Does Harvard Deserve to be on the ‘Worst Colleges’ List?

By April 5, 2012

This week, a staff editorial in the Harvard University student newspaper The Harvard Crimson takes issue with FIRE’s inclusion of Harvard in our list of the 12 "Worst Colleges for Free Speech." Our list, which appeared on The Huffington Post, has generated a good amount of online comments and discussion, student press coverage, and attention in major media outlets. 

Of course, we understand that folks may disagree vehemently with us when their school appears on the list, and that they may take issue with the criteria we use for naming our "Worst 12." However, the points raised by the Crimson piece are worth addressing in detail here. That’s because Harvard absolutely deserves criticism for its record on free speech: Just take a look at the cases at Harvard in which FIRE has been involved over the years. In these and other matters, Harvard has established a pattern demonstrating that an anti-free speech culture exists on campus. Even worse, students, faculty, and administrators often fail to grasp the free speech principles in play in a given situation.

In the case of Professor Subramanian Swamy, several hundred people signed a student-led petition demanding that the administration "repudiate Swamy’s remarks and terminate his association with the University," after Swamy wrote a controversial column for a newspaper in India about how to "negate the political goals of Islamic terrorism in India." Meeting speech with more speech is always the correct answer, but calling for a professor’s ouster for expressing his views (however disagreeable they may be to some, or many) is a regrettable call for formal censorship. When Harvard Summer School Dean Donald H. Pfister initially stated that the university would give the case "serious attention," FIRE weighed in with a letter calling for respect for Swamy’s right to free speech. The Crimson correctly points out that Harvard’s administration ultimately stood up for Swamy’s right to express himself as he did, and took no action against him. The reaction of a good chunk of the student body, however, tells a different story about prevailing notions of the importance of free speech on campus.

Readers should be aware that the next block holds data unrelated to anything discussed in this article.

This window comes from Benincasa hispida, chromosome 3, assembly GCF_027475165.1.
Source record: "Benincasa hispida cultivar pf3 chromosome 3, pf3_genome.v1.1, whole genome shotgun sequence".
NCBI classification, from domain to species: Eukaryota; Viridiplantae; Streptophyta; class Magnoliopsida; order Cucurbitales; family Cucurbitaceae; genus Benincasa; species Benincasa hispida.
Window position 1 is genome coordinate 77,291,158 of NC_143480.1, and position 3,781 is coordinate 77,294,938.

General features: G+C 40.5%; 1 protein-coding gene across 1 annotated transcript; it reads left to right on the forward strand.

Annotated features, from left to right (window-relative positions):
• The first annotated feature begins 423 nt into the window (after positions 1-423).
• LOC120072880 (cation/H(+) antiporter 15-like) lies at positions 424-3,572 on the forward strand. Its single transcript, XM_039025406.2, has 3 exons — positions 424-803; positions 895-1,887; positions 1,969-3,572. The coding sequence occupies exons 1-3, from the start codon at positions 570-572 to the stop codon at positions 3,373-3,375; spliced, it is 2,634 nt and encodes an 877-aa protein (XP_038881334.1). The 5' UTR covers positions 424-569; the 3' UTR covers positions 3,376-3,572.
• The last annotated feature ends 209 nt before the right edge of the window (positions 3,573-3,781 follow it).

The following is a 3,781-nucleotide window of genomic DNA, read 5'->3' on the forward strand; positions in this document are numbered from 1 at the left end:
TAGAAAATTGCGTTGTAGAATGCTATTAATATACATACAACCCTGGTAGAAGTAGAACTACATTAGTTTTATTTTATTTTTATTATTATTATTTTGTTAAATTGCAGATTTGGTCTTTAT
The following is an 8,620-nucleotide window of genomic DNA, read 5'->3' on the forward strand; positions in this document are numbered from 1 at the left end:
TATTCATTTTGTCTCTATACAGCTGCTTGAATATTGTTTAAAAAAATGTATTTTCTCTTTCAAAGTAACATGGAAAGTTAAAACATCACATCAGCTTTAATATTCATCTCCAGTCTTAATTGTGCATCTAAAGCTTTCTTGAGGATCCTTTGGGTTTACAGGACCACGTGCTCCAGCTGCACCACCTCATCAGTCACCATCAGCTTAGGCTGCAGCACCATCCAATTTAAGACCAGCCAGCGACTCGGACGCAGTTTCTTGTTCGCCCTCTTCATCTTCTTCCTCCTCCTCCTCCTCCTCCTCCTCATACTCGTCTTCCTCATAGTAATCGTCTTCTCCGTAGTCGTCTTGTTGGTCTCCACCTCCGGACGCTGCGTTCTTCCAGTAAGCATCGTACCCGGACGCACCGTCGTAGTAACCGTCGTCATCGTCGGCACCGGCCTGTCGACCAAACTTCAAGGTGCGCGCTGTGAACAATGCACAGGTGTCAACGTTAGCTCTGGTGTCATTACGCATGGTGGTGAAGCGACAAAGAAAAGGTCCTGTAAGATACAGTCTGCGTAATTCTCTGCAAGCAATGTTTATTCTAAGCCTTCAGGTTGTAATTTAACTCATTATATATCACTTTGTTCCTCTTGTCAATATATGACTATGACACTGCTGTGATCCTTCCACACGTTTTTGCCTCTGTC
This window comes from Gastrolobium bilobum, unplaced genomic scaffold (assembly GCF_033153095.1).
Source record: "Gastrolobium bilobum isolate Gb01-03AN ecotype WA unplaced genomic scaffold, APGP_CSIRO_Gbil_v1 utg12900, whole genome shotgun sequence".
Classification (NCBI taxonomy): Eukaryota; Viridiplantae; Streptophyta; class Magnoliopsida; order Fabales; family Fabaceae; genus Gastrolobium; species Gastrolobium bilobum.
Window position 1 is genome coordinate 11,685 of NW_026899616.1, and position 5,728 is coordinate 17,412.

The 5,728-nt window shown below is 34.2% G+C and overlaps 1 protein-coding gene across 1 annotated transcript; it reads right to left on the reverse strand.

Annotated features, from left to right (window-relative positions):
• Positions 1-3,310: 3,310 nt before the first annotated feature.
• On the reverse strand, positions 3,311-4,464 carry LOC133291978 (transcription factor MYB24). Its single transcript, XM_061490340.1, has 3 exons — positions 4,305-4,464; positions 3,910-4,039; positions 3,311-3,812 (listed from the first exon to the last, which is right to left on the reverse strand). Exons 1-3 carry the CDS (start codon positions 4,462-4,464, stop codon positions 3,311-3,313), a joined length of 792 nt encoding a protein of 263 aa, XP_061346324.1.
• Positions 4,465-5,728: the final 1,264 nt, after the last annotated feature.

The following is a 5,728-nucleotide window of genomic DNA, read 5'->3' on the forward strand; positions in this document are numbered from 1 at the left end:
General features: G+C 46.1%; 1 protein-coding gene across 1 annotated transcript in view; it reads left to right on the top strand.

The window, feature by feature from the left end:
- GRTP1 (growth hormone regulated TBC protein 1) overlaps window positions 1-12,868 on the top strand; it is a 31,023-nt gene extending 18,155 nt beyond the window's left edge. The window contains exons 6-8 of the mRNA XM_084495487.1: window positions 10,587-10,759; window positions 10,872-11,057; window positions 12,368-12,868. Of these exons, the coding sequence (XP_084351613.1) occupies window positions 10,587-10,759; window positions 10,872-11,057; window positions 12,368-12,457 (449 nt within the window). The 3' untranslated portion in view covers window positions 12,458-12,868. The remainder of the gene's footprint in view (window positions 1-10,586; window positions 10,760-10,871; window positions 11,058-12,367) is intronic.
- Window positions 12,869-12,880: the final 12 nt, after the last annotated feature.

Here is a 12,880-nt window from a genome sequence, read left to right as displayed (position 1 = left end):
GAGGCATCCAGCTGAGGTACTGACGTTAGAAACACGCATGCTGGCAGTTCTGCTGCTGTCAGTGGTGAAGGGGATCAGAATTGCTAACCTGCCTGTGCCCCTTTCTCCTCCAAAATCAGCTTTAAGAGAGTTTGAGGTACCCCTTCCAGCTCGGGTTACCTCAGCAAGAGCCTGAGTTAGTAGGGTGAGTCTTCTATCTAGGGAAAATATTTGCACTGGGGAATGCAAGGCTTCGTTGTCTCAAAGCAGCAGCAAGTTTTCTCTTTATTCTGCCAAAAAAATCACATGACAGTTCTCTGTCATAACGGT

Worse still, Harvard’s Faculty of Arts and Sciences (FAS) subsequently voted to cancel Swamy’s scheduled courses for summer 2012, with multiple faculty members rationalizing that his expression constituted "hate speech" that incited others to violence. This is an indefensible result, as we explained in our letter to FAS Dean Michael D. Smith. After quoting Harvard’s "Free Speech Guidelines," adopted by FAS in 1990, we wrote: 

The action against Swamy stands in sharp and unflattering contrast to this admirable and appropriate understanding of the importance of freedom of expression in the academic community. If members of the Harvard community are given to understand that Harvard will fire them for the views they express—taking a side in any armed conflict, for example, or supporting a political figure or country that others believe has "abrogate[ed] human rights"—they likely will self-censor. Ultimately, Harvard will come to be seen as a place that people in important or influential positions must avoid. These are precisely the results that a university dedicated to excellence and intellectual freedom must discourage.

Further, the op-ed comes nowhere near the careful definition of unprotected "incitement" announced by the Supreme Court. According to the Supreme Court, for speech to be considered "incitement," it must be "directed to inciting or producing imminent lawless action and [be] likely to incite or produce such action" (emphasis added). Brandenburg v. Ohio, 395 U.S. 444 (1969). See also Hess v. Indiana, 414 U.S. 105 (1973) (holding that a protestor who shouted, "We’ll take the fucking street later" was not guilty of incitement because his "threat" "amounted to nothing more than advocacy of illegal action at some indefinite future time.").

Not only did FAS effectively fire Swamy for his protected speech, it provided a dangerous precedent against faculty speech in doing so. Professor Diana C. Eck, one of those responsible for the FAS decision, was quoted by the Crimson as follows: 

"Swamy’s op-ed clearly crosses the line by demonizing an entire religious community and calling for violence against their sacred places," Eck said, adding that Harvard has a moral responsibility not to affiliate itself with anyone who expresses hatred towards a minority group. "There is a distinction between unpopular and unwelcome political views." 

As my colleague Adam Kissel said in response: "Did Professor Eck really say, ‘There is a distinction between unpopular and unwelcome political views’? How exactly would one objectively define that difference?" That such notions are allowed to prevail uncorrected among the Harvard faculty is sad.